We can use Reader’s Advisory to both ensure that our communities feel seen and that they discover new voices and cultures by working on polices, merchandising, book lists, and handselling.
Practice makes perfect—or at least staff can benefit from targeted readers’ advisory training, particularly when they have time to practice and reflect on their learning experiences.
A few years back, staff at the Hamilton Public Library sought to re-invigorate in-house training. This move reflected our ongoing commitment to employee development and the recognition that it is important for staff to keep their skills sharp. After a successful rollout of the Youth Services Institute and Customer Services Institute, we directed our attention to Information Services and Collections, which includes readers’ advisory services. We focused on promoting reading materials used during formal and informal occasions that occur at our programming events, as well as the day-to-day assistance we provide to our customers in the stacks and across info desks.
We chose the launch of an Evening for Booklovers program as the target of our initial push for improved readers’ advisory training. At this annual event, staff can mingle with attendees and promote recent reads (on a specific theme) during breaks in the formal program.
While just about all library staff read for recreation as well as their professional work, an understanding of the ins and outs of readers’ advisory isn’t necessarily part of their skillset. So, with our programming deadline ahead of us, we created the Readers’ Advisory Experiential Learning Program (RA-ELP). This initial six-month pilot introduced staff to the knowledge base of successful readers’ advisory:
- book genres
- appeal factors, hooks
- book talking
- sharing with others (staff and customers)
Two managers developed and curated the training content while two human resources staff provided guidance on keeping the training on track and shared their expertise on working with module development software (e.g., Articulate). Participants of the pilot enjoyed their experience and the background preparatory work—we think that this training contributed in part to the success of our Evening for Book Lovers event.
Although we see the pilot RA-ELP as paying off, particularly given our tight deadline, our major lesson learned is that it is best not to rush the training process: staff benefit from a more gradual learning experience that would encourage reflective practice. Our decision to extend the RA-ELP to a full year program, similar to the Youth Services Institute, seems like a natural outcome of this training initiative.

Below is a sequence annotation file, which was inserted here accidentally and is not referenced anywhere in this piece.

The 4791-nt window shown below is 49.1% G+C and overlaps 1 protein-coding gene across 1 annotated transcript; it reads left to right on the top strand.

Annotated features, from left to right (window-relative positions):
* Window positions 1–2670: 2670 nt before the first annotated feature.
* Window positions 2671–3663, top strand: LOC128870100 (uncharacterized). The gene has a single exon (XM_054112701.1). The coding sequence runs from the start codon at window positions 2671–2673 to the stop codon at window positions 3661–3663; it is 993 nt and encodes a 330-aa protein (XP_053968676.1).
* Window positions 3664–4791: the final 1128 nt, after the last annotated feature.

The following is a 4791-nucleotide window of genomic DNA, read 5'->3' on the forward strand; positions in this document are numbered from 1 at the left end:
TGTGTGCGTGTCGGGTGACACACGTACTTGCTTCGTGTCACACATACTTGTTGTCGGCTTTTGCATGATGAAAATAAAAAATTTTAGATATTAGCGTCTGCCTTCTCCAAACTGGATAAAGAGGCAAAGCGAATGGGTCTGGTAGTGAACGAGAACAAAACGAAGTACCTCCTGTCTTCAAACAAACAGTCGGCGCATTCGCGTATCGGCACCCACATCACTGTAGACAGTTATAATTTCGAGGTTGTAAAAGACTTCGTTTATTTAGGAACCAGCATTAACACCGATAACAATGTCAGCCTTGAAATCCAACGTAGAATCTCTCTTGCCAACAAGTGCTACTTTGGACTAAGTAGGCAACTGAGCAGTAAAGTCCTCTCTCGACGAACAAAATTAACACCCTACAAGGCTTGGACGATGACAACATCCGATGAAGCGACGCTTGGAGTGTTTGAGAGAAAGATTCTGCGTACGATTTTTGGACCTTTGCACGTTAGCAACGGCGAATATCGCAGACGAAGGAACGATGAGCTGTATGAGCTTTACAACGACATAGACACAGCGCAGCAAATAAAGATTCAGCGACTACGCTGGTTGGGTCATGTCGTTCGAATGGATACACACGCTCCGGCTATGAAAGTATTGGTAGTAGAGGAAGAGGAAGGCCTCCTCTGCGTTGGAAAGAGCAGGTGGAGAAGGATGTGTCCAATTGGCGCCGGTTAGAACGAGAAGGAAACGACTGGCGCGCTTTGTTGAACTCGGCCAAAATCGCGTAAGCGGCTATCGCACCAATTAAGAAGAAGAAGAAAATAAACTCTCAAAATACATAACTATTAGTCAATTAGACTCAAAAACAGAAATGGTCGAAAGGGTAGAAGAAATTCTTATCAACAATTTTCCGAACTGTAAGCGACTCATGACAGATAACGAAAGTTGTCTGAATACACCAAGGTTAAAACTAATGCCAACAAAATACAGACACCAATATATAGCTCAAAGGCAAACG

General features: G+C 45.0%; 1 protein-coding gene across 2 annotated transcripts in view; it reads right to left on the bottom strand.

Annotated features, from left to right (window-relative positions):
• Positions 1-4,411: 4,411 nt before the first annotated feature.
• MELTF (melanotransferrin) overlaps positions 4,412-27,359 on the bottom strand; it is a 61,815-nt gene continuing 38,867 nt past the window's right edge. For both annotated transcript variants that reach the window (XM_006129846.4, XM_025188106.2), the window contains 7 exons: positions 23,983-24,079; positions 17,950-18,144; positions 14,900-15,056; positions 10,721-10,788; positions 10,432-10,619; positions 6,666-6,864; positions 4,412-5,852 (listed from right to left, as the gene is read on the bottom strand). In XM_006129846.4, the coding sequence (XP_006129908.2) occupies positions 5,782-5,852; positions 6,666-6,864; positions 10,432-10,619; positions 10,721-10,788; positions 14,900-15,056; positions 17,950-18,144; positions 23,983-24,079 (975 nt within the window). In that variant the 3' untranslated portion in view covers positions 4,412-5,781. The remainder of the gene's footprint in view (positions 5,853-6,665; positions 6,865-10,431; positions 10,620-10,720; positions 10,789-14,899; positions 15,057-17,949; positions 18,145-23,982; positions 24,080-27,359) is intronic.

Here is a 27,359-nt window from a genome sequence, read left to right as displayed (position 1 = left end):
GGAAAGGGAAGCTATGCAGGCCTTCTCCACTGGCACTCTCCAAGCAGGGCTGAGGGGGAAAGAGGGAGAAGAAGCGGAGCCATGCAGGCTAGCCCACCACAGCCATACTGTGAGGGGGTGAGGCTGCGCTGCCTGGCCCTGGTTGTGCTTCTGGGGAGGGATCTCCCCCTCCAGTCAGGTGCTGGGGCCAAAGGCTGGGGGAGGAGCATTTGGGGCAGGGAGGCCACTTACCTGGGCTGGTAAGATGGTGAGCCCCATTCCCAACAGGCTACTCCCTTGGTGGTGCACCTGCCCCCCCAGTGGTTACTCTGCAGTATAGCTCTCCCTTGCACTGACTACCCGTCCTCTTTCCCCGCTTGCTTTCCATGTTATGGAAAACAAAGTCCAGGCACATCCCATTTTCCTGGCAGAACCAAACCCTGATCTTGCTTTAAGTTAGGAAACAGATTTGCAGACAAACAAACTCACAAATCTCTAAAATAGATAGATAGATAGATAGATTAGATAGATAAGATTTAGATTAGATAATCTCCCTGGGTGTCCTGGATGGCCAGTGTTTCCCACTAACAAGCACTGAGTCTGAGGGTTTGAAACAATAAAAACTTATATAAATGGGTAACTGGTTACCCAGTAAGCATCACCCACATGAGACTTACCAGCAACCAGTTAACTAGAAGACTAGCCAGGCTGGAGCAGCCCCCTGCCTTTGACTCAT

Our full year roll-out of the RA-ELP is now underway. Working on a February-to-February timeline, participants are developing confidence by completing various learning activities as well as engaging in reflective practice and receiving coaching along with feedback. As a result, they are demonstrating increased competence and ease in promoting adult collections across a variety of program/event settings.
For this year-long training, we’ve kept the content and strategies that worked well during the pilot, including:
- A mix of face-to-face instruction delivery and online modules
- Flexibility in participant involvement, with optional and required components
- Both paid and unpaid activities.
- An ongoing focus on adult collections (fiction, non-fiction, movies, music, etc)
We’ve also made some significant changes:
- We provide more opportunities to put participants’ understanding of the theory into practice. Now we offer a broader range of readers’ advisory activities that complement ongoing system and branch based activities (e.g., Evening for Book Lovers event, book club facilitation and development of read-alike lists, in branch champions for the Hamilton Reads title, and social media promotion exercises).
- We centralize program information. With the addition of a new team manager with Microsoft SharePoint expertise, we have created a dedicated online space and online tracking form. Now participants can access all the training requirements and deadlines in advance, e.g., the training syllabus, resource links, assignments with noted deadlines and supporting information.
- We offer an opportunity for increased coaching and mentoring. Community librarians coach staff participants and provide feedback throughout the training under the guidance of a team manager.
- We have recently migrated to a more advanced version of Microsoft SharePoint), which has allowed us to create a readers’ advisory online community. Now, all staff (not just participants) could tap into readers’ advisory content.
- Finally, participants have more opportunities to offer critical feedback on the program elements as they move through the program. As a result, the RA-ELP team developers can make ongoing improvements and keep training content fresh and relevant.
Overall, we think our investment in training has paid off. Staff continue to build their readers’ advisory skills and competencies, increase the ease with which they share their knowledge with others, and develop a strong culture of collections awareness. Practice does make perfect.
Dawna Wark is a manager with Hamilton Public Library. She sits on the OPLA Readers’ Advisory Committee and is on the Hamilton Public Library’s Experiential Learning Program team. She can be reached at firstname.lastname@example.org